China’s consumer prices rise in January, producer prices fall below expectations
China’s inflation was up 2.1% in January, below expected 2.2% rise but higher than 1.8% annual rise seen in December, while monthly CPI showed increase by 0.8% from flat figure in December and slightly above consensus for 0.7% rise.
Rise in consumer prices in January was boosted after China eventually abandoned its zero Covid policy, which impacted economic activity for extended period of time, while strong seasonal increase in spending due to Chinese New Year was the main generator of inflation in January.
Airfares were up 20.3% last month and travel prices rose by 9.3%, marking the biggest contributors to higher inflation last month, along with food prices which rose by 6.2%.
Although consumer prices were up last month, economists do not expect stronger rise, like in Western economies, suggesting that China will stick to inflation target of around 3% during 2023, mainly unchanged situation from the last year, but see rise in cost of living after China ended its Covid restrictions policy.
This imply that China’s central bank would be on track for monetary easing, rather than tightening, with cuts to policy rates expected as early as at next policy meeting, due later this month, despite the economy is facing strong headwinds from a turbulent property sector, record youth unemployment and weakening external demand for Chinese goods.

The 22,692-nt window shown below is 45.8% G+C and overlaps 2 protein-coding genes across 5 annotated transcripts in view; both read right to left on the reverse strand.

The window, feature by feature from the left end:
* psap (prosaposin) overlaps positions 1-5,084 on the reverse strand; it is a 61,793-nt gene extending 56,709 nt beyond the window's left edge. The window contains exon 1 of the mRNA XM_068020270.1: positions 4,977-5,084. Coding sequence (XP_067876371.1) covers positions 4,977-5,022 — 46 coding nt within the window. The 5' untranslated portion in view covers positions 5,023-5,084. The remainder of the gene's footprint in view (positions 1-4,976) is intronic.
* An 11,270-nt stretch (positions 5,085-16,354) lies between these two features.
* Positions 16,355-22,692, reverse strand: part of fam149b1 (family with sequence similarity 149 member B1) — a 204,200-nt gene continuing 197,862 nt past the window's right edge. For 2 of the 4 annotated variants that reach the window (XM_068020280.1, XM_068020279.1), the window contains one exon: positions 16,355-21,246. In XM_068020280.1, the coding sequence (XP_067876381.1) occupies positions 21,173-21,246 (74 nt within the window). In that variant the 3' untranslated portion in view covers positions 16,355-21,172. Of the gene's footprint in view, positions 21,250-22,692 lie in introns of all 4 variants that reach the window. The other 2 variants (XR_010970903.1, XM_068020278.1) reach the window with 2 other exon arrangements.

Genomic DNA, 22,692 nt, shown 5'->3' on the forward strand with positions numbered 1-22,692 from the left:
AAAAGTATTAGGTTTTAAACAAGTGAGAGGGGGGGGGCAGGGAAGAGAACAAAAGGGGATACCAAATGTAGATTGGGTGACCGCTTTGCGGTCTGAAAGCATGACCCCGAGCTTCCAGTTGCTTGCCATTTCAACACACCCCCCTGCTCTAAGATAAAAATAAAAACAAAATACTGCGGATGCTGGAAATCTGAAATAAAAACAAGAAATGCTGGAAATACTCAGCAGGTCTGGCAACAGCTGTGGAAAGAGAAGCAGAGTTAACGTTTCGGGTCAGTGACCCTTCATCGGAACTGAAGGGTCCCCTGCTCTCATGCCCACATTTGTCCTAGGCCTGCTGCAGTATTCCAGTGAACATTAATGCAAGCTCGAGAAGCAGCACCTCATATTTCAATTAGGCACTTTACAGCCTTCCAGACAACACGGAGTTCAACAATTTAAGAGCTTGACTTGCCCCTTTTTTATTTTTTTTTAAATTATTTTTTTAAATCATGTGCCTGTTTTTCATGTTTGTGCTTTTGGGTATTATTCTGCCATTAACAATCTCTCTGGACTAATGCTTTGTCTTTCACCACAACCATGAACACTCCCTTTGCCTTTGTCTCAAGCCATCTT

On the other hand, China’s producer prices fell by 0.8% in January, following 0.7% drop in December and beat forecast for decrease by 0.5%.
Drop in factory gate prices suggests that increase in domestic demand is not yet strong enough to revive activity to required levels, causing manufacturing sector still not to run at full speed, although China’s economic activity returned to growth in January, as manufacturing PMI rose above 50 threshold for the first time since September.